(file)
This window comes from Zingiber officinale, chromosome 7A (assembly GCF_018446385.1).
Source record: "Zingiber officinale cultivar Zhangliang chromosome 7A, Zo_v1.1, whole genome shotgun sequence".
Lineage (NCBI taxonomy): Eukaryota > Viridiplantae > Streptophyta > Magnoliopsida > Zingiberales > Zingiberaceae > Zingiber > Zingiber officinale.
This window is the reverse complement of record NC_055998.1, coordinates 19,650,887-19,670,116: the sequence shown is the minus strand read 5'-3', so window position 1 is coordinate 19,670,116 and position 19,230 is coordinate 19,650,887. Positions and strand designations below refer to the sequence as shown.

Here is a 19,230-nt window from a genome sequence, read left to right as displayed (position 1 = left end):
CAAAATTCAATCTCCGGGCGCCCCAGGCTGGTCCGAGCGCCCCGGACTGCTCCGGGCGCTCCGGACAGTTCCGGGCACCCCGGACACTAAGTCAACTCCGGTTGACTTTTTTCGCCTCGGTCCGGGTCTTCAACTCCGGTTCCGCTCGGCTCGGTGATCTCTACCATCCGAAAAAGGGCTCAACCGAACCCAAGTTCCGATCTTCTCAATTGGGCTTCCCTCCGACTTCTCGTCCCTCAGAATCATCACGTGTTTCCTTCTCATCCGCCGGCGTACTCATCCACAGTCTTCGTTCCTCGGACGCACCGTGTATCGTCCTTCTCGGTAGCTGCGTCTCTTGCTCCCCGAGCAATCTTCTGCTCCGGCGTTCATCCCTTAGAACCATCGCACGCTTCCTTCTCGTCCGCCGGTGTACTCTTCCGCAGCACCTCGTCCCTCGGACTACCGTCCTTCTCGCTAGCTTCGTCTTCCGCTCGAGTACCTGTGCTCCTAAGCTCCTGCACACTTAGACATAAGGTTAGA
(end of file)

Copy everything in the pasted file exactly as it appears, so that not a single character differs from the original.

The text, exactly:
This window comes from Zingiber officinale, chromosome 7A (assembly GCF_018446385.1).
Source record: "Zingiber officinale cultivar Zhangliang chromosome 7A, Zo_v1.1, whole genome shotgun sequence".
Lineage (NCBI taxonomy): Eukaryota > Viridiplantae > Streptophyta > Magnoliopsida > Zingiberales > Zingiberaceae > Zingiber > Zingiber officinale.
This window is the reverse complement of record NC_055998.1, coordinates 19,650,887-19,670,116: the sequence shown is the minus strand read 5'-3', so window position 1 is coordinate 19,670,116 and position 19,230 is coordinate 19,650,887. Positions and strand designations below refer to the sequence as shown.

Here is a 19,230-nt window from a genome sequence, read left to right as displayed (position 1 = left end):
CAAAATTCAATCTCCGGGCGCCCCAGGCTGGTCCGAGCGCCCCGGACTGCTCCGGGCGCTCCGGACAGTTCCGGGCACCCCGGACACTAAGTCAACTCCGGTTGACTTTTTTCGCCTCGGTCCGGGTCTTCAACTCCGGTTCCGCTCGGCTCGGTGATCTCTACCATCCGAAAAAGGGCTCAACCGAACCCAAGTTCCGATCTTCTCAATTGGGCTTCCCTCCGACTTCTCGTCCCTCAGAATCATCACGTGTTTCCTTCTCATCCGCCGGCGTACTCATCCACAGTCTTCGTTCCTCGGACGCACCGTGTATCGTCCTTCTCGGTAGCTGCGTCTCTTGCTCCCCGAGCAATCTTCTGCTCCGGCGTTCATCCCTTAGAACCATCGCACGCTTCCTTCTCGTCCGCCGGTGTACTCTTCCGCAGCACCTCGTCCCTCGGACTACCGTCCTTCTCGCTAGCTTCGTCTTCCGCTCGAGTACCTGTGCTCCTAAGCTCCTGCACACTTAGACATAAGGTTAGA